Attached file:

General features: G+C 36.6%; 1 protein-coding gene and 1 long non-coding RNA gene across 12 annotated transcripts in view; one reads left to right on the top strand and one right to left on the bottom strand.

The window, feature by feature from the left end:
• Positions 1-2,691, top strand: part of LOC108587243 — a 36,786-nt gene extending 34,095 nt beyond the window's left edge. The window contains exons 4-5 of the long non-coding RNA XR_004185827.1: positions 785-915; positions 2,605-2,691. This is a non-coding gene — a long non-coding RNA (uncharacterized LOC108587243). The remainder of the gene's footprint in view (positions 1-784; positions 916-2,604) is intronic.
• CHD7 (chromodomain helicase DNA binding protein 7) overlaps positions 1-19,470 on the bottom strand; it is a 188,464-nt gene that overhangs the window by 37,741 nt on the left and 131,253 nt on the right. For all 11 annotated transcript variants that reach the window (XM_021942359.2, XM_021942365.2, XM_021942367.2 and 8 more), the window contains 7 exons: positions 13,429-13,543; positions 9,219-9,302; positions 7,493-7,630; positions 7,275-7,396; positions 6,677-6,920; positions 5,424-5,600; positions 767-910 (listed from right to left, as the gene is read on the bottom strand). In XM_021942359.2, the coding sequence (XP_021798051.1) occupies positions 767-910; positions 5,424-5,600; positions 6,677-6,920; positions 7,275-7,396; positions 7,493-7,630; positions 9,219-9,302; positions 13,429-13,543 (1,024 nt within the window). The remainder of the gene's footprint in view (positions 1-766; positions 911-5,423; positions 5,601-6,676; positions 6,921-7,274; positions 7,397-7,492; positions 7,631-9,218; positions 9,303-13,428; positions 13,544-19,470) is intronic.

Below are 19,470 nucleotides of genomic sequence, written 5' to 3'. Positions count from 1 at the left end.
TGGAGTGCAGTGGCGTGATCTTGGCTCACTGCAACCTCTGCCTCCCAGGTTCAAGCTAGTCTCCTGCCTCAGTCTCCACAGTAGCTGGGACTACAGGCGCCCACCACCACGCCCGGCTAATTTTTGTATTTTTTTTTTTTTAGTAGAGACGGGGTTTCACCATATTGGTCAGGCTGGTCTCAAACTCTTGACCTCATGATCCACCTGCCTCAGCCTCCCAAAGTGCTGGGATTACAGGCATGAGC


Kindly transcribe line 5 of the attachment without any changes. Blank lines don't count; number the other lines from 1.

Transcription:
Below are 19,470 nucleotides of genomic sequence, written 5' to 3'. Positions count from 1 at the left end.